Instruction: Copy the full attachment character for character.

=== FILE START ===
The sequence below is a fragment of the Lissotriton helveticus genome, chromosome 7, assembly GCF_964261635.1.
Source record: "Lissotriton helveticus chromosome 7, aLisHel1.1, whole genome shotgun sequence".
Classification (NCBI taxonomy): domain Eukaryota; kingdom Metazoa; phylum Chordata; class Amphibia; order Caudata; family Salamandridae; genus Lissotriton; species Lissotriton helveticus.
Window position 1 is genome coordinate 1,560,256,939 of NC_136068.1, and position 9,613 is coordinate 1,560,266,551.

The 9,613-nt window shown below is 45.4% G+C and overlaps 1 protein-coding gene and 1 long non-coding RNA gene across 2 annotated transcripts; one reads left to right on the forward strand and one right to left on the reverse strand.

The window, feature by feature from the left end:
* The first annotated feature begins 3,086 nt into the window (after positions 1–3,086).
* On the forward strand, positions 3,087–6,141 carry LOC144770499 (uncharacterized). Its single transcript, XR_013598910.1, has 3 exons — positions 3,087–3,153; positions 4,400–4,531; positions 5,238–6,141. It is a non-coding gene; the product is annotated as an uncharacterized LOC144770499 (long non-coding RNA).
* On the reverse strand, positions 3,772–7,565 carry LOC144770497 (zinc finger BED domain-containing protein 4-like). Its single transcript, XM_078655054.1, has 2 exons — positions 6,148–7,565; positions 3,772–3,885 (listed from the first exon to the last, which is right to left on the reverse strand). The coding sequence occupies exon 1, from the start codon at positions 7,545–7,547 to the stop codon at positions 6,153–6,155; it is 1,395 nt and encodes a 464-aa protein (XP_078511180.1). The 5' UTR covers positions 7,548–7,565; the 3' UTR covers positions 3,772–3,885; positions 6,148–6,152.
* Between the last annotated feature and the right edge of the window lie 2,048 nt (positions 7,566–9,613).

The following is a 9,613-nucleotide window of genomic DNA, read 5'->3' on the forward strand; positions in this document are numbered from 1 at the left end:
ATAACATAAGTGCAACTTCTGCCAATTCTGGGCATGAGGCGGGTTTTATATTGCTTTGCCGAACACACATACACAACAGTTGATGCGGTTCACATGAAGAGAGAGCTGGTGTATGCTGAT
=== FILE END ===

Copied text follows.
The sequence below is a fragment of the Lissotriton helveticus genome, chromosome 7, assembly GCF_964261635.1.
Source record: "Lissotriton helveticus chromosome 7, aLisHel1.1, whole genome shotgun sequence".
Classification (NCBI taxonomy): domain Eukaryota; kingdom Metazoa; phylum Chordata; class Amphibia; order Caudata; family Salamandridae; genus Lissotriton; species Lissotriton helveticus.
Window position 1 is genome coordinate 1,560,256,939 of NC_136068.1, and position 9,613 is coordinate 1,560,266,551.

The 9,613-nt window shown below is 45.4% G+C and overlaps 1 protein-coding gene and 1 long non-coding RNA gene across 2 annotated transcripts; one reads left to right on the forward strand and one right to left on the reverse strand.

The window, feature by feature from the left end:
* The first annotated feature begins 3,086 nt into the window (after positions 1–3,086).
* On the forward strand, positions 3,087–6,141 carry LOC144770499 (uncharacterized). Its single transcript, XR_013598910.1, has 3 exons — positions 3,087–3,153; positions 4,400–4,531; positions 5,238–6,141. It is a non-coding gene; the product is annotated as an uncharacterized LOC144770499 (long non-coding RNA).
* On the reverse strand, positions 3,772–7,565 carry LOC144770497 (zinc finger BED domain-containing protein 4-like). Its single transcript, XM_078655054.1, has 2 exons — positions 6,148–7,565; positions 3,772–3,885 (listed from the first exon to the last, which is right to left on the reverse strand). The coding sequence occupies exon 1, from the start codon at positions 7,545–7,547 to the stop codon at positions 6,153–6,155; it is 1,395 nt and encodes a 464-aa protein (XP_078511180.1). The 5' UTR covers positions 7,548–7,565; the 3' UTR covers positions 3,772–3,885; positions 6,148–6,152.
* Between the last annotated feature and the right edge of the window lie 2,048 nt (positions 7,566–9,613).

The following is a 9,613-nucleotide window of genomic DNA, read 5'->3' on the forward strand; positions in this document are numbered from 1 at the left end:
ATAACATAAGTGCAACTTCTGCCAATTCTGGGCATGAGGCGGGTTTTATATTGCTTTGCCGAACACACATACACAACAGTTGATGCGGTTCACATGAAGAGAGAGCTGGTGTATGCTGAT